Figure 7. Block diagram of the proposed hybrid control system of an SOP device connected between i^{th} & j^{th} bus
In this part simulations are carried out to verify the feasibility of the control approach suggested in this work. As a first step, the conventional PI controllers are simulated on the IEEE 33 system, where total active and reactive load demands are, 3715 KW and 2300 KVAR [29] respectively. Simulations are carried out in MATLAB/SIMULINK. All parameters used are shown in Table 2. First, the SOP location is determined, in this study the same two locations are considered; 2529 and 821 as mentioned in section 3.1 of this paper. Although the PSO algorithm is designed to optimize the distribution system cost functions defined by Eq. (7), however in this work we will consider only minimization of real power losses only. Figure 8, below shows part of the IEEE 33 system with the SOP (and embedded controller) connected between bus 25 and 29.
Table 2. Simulation parameters
Parameter 
Value 
Rated VSC apparent power /Base MVA 
3 MVA 
Nominal grid voltage/Base voltage 
12.66 KV vrms 
Number of populations for PSO 
40 
Number of particles 
4 
Maximum number of iterations 
60 
Personal Acceleration coefficient (C1) for PSO, global Acceleration coefficient(C2) for PSO 
1, 2 [30] 
Two random variables for PSO r_{1}, r_{2} 
(01), (01) [30] 
DClink voltage 
30 KV 
Line frequency 
50Hz 
Switching frequency 
1300 Hz 
RL filter of each converter 
R = 0.22 Ω, L = 20 mH 
DClink capacitance 
C = 200 µF 
Figure 8. Part of IEEE 33 system with SOP connected between buses 25 and 29
5.1 Simulation results of conventional PI controller
As a first step, PI controllers were used to track the reference DC voltage and the optimized values of real/reactive that were obtained from the PSO algorithm.
The sequence of events are as follows, first, at $t=0\,\, \mathrm{sec}$, both converters are inoperative and the capacitor is charged to a $1.5\,\, \underline{\mathrm{P.U}}$ of voltage, then at $t=0.2\,\, \mathrm{sec}$, converter at bus 25 is fired, an over shoot of more than 2.5 P.U is observed before the voltage settles to its steady state value at, $t=0.4\,\, \mathrm{sec}$. Furthermore, a change in the step value of the reference voltage is initiated at, $t=0.8 \mathrm{sec}$, where the controller is able to track the new reference setting. Tracking performance of the DC voltage controller is depicted in Figure 9 (a). The controller for this converter also tracks the optimal reactive power, $Q_{v s c25}$, the tracking performance is shown in Figure 9 (b). An overshoot occurs before the controller tracks the reactive power, it is interesting to note that the response of the reactive power is momentarily effected by the change in the DC reference voltage which was initiated at $0.8 \mathrm{sec}$. This is attributed to dynamics overlap of the converter system.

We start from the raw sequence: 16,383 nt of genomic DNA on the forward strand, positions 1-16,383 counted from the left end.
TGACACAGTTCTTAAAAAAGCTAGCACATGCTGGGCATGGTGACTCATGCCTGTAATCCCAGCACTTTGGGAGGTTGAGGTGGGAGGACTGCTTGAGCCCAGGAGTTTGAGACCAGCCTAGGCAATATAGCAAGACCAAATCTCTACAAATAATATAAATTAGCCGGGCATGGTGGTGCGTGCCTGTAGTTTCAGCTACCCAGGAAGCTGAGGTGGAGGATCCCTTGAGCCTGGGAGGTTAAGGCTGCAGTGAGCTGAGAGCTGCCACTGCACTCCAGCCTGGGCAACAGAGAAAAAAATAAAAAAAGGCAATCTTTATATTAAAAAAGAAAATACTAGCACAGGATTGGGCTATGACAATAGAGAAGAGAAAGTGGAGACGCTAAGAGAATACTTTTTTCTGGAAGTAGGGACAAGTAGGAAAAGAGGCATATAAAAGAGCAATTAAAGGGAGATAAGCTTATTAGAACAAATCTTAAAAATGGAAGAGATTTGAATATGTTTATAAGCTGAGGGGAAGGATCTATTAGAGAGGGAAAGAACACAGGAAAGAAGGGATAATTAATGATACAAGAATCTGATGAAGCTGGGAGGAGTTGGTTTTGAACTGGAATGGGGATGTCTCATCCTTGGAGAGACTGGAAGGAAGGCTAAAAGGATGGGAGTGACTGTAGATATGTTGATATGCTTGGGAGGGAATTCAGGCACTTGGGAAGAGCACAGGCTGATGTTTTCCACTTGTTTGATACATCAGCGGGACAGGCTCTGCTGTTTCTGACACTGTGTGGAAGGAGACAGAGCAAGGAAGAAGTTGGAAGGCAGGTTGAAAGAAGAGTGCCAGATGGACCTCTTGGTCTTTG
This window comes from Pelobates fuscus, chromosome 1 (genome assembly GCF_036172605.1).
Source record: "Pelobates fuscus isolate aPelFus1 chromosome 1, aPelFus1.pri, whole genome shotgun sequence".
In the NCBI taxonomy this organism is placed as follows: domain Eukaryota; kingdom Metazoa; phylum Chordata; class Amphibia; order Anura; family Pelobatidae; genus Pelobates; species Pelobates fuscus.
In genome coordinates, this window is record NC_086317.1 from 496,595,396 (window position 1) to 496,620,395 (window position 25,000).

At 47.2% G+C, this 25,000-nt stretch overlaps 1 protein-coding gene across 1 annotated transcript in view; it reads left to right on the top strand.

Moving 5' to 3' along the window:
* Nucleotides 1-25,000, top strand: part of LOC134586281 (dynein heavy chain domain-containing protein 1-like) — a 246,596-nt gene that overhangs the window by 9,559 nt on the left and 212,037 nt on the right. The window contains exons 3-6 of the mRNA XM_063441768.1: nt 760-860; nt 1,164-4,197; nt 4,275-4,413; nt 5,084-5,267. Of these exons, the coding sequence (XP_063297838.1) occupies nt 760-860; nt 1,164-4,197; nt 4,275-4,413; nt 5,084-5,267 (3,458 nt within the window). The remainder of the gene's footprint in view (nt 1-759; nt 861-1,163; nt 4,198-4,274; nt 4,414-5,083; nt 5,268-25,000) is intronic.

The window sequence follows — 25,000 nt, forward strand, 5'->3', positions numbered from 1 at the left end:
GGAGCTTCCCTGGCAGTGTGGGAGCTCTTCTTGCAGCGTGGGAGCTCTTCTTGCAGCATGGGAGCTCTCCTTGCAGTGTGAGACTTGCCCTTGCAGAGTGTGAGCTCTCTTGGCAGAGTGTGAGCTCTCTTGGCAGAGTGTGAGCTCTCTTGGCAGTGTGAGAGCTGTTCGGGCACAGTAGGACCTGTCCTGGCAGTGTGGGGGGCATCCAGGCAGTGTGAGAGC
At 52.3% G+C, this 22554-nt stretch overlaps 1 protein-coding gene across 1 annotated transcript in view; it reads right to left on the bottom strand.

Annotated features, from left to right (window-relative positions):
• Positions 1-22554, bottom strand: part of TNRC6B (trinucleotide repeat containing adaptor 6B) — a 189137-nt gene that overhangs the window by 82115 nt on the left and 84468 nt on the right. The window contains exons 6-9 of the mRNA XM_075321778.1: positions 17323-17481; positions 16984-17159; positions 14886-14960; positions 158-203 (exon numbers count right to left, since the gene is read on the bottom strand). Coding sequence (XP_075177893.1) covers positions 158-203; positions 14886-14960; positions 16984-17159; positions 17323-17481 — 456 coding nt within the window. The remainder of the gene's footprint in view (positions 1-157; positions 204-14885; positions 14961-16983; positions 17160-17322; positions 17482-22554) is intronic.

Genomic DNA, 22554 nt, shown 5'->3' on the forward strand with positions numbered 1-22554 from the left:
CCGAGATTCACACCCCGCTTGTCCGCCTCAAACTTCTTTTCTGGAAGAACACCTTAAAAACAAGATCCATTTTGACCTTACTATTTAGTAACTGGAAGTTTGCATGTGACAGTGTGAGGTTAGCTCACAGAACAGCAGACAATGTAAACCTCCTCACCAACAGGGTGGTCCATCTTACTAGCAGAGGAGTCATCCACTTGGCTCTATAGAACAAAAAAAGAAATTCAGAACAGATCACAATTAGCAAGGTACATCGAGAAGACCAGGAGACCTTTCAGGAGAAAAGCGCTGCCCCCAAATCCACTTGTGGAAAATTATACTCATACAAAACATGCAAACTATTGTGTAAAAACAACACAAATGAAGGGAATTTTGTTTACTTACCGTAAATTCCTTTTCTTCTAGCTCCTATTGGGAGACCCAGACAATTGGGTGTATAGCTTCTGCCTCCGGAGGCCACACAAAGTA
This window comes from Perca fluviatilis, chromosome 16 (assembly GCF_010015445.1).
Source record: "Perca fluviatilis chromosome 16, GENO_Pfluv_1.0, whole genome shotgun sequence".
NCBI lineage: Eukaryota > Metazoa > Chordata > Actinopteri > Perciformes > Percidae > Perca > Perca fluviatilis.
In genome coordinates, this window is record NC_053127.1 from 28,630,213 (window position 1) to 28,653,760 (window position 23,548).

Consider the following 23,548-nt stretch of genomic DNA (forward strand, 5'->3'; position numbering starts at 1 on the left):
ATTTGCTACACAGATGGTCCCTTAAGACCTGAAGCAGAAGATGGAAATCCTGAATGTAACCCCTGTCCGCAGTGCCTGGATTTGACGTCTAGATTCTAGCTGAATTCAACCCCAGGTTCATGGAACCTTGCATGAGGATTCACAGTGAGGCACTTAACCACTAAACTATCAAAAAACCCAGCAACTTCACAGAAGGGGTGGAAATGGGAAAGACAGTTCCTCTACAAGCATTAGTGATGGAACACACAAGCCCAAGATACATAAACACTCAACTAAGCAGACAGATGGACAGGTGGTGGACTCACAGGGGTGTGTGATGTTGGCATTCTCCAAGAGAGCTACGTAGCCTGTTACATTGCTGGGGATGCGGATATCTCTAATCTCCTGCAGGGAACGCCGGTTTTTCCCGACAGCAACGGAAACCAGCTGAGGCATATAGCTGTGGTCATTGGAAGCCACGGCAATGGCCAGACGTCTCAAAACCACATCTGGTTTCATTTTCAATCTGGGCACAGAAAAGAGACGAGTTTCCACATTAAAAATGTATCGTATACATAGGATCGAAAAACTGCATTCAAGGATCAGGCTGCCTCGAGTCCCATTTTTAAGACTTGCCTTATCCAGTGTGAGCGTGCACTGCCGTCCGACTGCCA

Converter 2 , which is connected at bus 29 , is triggered at $t=2\, \mathrm{sec}$. The controller tracks the per unit, step unit modulated, reference setting which is obtained from the PSO algorithm, $P_{\text {ref29}}$. Tracking performance is shown in Figure 9 (c). Prior to the to the $2\, \mathrm{sec}$ simulation time, the controller is idle and the actual real power is almost zero. After a delay, controller track the $P_{r e f29}$ reference, however some oscillations are observed in the actual measured power, $P_{v s c29}$. Finally, the reactive power of this converter, $Q_{v s c29}$, tracking performance is depicted in Figure 9 (d), where also an amount of oscillations is observed in the actual reactive power measured at bus 29 .
The majority of converter control systems is evaluated based on the tracking performance of the controller employed. However, in SOP applications, the controller assessment must consider the effects on the respective bus voltage profile where the SOP is connected. Also, connection effects of the SOP is evaluated for buses of nearby radials of the distribution systems. Figure 10 (a) and (b) show the per unit voltage suffers a momentarily voltage dip before restoring to steady state value. On the other hand, voltage profiles at bus $25 \& 29$ respectively. Here, at bus 25 , it is seen that voltage suffers a momentarily voltage dip before restoring to steady state value. On the other hand, voltage profile at bus 29 shows a less pronounced voltage dip when converter 1 is triggered at, $t=0.2\,\, \mathrm{sec}$ before restoring back to nominal value. As converter 2 is triggered at $t=2\,\, \mathrm{sec}$, voltage profile is increased since the sign of $Q_{r e f29}$ is negative which means the bus injects reactive power. Both voltage profiles show oscillations due to the switching action of the converters. Finally, voltage profiles at a two distant buses are shown in Figure 10 (c) and (d). These profiles show less effect of the SOP actions connected at location 2529. As seen in Figure 10 (c) and (d), voltage profile suffers less dips in voltage due to SOP converter switching.